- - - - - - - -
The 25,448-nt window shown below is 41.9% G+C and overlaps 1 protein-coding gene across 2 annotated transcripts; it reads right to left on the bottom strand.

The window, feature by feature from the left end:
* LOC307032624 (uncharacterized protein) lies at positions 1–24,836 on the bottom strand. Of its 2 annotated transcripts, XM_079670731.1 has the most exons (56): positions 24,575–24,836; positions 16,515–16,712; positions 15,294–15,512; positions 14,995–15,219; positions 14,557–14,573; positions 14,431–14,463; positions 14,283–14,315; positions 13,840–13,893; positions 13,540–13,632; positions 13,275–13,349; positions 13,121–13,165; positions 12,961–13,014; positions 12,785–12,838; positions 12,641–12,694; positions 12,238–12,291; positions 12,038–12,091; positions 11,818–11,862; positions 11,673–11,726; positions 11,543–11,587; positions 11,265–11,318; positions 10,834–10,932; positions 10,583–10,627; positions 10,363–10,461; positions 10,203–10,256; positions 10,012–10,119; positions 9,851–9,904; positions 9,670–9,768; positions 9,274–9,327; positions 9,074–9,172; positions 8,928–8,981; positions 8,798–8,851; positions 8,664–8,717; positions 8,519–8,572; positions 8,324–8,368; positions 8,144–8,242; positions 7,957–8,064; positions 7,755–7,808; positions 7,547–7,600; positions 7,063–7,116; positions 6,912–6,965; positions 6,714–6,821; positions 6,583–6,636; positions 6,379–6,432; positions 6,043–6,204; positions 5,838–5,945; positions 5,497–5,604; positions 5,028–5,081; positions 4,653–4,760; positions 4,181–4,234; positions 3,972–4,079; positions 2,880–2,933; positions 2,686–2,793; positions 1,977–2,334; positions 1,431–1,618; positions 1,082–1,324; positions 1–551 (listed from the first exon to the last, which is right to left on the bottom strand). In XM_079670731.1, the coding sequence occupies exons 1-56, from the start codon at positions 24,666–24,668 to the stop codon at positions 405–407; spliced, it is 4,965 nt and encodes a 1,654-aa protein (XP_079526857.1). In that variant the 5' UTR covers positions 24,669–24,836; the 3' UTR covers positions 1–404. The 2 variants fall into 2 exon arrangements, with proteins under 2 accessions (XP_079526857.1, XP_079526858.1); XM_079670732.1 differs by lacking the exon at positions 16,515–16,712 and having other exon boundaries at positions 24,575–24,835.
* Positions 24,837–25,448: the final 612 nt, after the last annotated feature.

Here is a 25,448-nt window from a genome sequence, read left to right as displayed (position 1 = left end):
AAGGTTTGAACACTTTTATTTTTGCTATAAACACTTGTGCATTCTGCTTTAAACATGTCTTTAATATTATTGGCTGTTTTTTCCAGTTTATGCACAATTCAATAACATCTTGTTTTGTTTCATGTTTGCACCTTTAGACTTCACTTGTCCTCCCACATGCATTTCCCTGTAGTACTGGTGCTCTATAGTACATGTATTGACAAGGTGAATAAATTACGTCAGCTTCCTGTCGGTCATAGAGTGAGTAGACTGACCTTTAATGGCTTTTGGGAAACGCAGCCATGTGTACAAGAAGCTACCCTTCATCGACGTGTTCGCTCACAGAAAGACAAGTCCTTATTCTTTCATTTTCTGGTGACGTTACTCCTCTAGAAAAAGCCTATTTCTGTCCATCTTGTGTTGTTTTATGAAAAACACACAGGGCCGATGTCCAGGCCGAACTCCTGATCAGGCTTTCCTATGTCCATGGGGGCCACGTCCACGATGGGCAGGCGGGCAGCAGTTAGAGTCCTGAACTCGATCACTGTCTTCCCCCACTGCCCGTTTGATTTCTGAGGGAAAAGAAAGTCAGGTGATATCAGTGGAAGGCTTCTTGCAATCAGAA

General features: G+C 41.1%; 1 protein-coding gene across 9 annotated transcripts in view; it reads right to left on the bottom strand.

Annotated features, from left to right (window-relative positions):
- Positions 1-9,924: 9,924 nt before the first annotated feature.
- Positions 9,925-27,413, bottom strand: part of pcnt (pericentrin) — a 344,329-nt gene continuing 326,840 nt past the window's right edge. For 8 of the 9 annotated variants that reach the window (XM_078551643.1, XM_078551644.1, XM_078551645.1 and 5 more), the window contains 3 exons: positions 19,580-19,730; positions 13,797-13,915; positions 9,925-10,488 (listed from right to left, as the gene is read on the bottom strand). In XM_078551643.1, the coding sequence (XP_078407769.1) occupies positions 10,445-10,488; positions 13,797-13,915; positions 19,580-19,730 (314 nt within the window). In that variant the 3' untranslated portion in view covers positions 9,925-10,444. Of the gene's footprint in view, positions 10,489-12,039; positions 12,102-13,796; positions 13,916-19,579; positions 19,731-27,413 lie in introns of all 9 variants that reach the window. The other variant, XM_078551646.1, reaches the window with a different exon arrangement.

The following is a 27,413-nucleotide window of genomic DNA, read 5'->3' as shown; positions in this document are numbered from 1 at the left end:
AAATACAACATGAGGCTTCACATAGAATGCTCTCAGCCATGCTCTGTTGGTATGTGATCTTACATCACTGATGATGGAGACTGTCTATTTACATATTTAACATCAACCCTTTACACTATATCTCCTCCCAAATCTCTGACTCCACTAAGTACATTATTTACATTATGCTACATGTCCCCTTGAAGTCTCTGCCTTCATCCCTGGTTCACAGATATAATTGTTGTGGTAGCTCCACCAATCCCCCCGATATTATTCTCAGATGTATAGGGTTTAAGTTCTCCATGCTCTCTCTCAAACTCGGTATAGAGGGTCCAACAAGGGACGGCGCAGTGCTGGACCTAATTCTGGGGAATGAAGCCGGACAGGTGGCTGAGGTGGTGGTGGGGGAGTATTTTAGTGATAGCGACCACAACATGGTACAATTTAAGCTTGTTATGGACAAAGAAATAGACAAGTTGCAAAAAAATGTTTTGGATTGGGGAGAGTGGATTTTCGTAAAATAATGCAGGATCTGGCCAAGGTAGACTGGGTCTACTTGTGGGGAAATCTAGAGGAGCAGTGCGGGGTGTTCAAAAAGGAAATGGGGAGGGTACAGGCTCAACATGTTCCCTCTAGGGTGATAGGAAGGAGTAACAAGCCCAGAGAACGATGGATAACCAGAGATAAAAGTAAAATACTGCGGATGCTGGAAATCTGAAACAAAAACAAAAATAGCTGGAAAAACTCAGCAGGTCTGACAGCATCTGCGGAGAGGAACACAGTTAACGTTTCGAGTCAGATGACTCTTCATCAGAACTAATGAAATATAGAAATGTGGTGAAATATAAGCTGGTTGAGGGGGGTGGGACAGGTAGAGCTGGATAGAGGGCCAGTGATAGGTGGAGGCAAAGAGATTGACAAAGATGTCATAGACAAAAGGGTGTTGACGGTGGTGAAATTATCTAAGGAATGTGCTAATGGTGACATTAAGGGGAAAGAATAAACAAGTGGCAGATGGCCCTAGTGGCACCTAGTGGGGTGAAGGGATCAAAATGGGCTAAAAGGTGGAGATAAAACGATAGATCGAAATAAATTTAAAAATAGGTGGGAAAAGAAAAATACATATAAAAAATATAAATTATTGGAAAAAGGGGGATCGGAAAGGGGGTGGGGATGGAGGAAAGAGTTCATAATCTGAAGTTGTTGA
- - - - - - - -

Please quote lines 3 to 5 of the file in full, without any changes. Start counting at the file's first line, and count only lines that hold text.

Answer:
* LOC307032624 (uncharacterized protein) lies at positions 1–24,836 on the bottom strand. Of its 2 annotated transcripts, XM_079670731.1 has the most exons (56): positions 24,575–24,836; positions 16,515–16,712; positions 15,294–15,512; positions 14,995–15,219; positions 14,557–14,573; positions 14,431–14,463; positions 14,283–14,315; positions 13,840–13,893; positions 13,540–13,632; positions 13,275–13,349; positions 13,121–13,165; positions 12,961–13,014; positions 12,785–12,838; positions 12,641–12,694; positions 12,238–12,291; positions 12,038–12,091; positions 11,818–11,862; positions 11,673–11,726; positions 11,543–11,587; positions 11,265–11,318; positions 10,834–10,932; positions 10,583–10,627; positions 10,363–10,461; positions 10,203–10,256; positions 10,012–10,119; positions 9,851–9,904; positions 9,670–9,768; positions 9,274–9,327; positions 9,074–9,172; positions 8,928–8,981; positions 8,798–8,851; positions 8,664–8,717; positions 8,519–8,572; positions 8,324–8,368; positions 8,144–8,242; positions 7,957–8,064; positions 7,755–7,808; positions 7,547–7,600; positions 7,063–7,116; positions 6,912–6,965; positions 6,714–6,821; positions 6,583–6,636; positions 6,379–6,432; positions 6,043–6,204; positions 5,838–5,945; positions 5,497–5,604; positions 5,028–5,081; positions 4,653–4,760; positions 4,181–4,234; positions 3,972–4,079; positions 2,880–2,933; positions 2,686–2,793; positions 1,977–2,334; positions 1,431–1,618; positions 1,082–1,324; positions 1–551 (listed from the first exon to the last, which is right to left on the bottom strand). In XM_079670731.1, the coding sequence occupies exons 1-56, from the start codon at positions 24,666–24,668 to the stop codon at positions 405–407; spliced, it is 4,965 nt and encodes a 1,654-aa protein (XP_079526857.1). In that variant the 5' UTR covers positions 24,669–24,836; the 3' UTR covers positions 1–404. The 2 variants fall into 2 exon arrangements, with proteins under 2 accessions (XP_079526857.1, XP_079526858.1); XM_079670732.1 differs by lacking the exon at positions 16,515–16,712 and having other exon boundaries at positions 24,575–24,835.
* Positions 24,837–25,448: the final 612 nt, after the last annotated feature.

Here is a 25,448-nt window from a genome sequence, read left to right as displayed (position 1 = left end):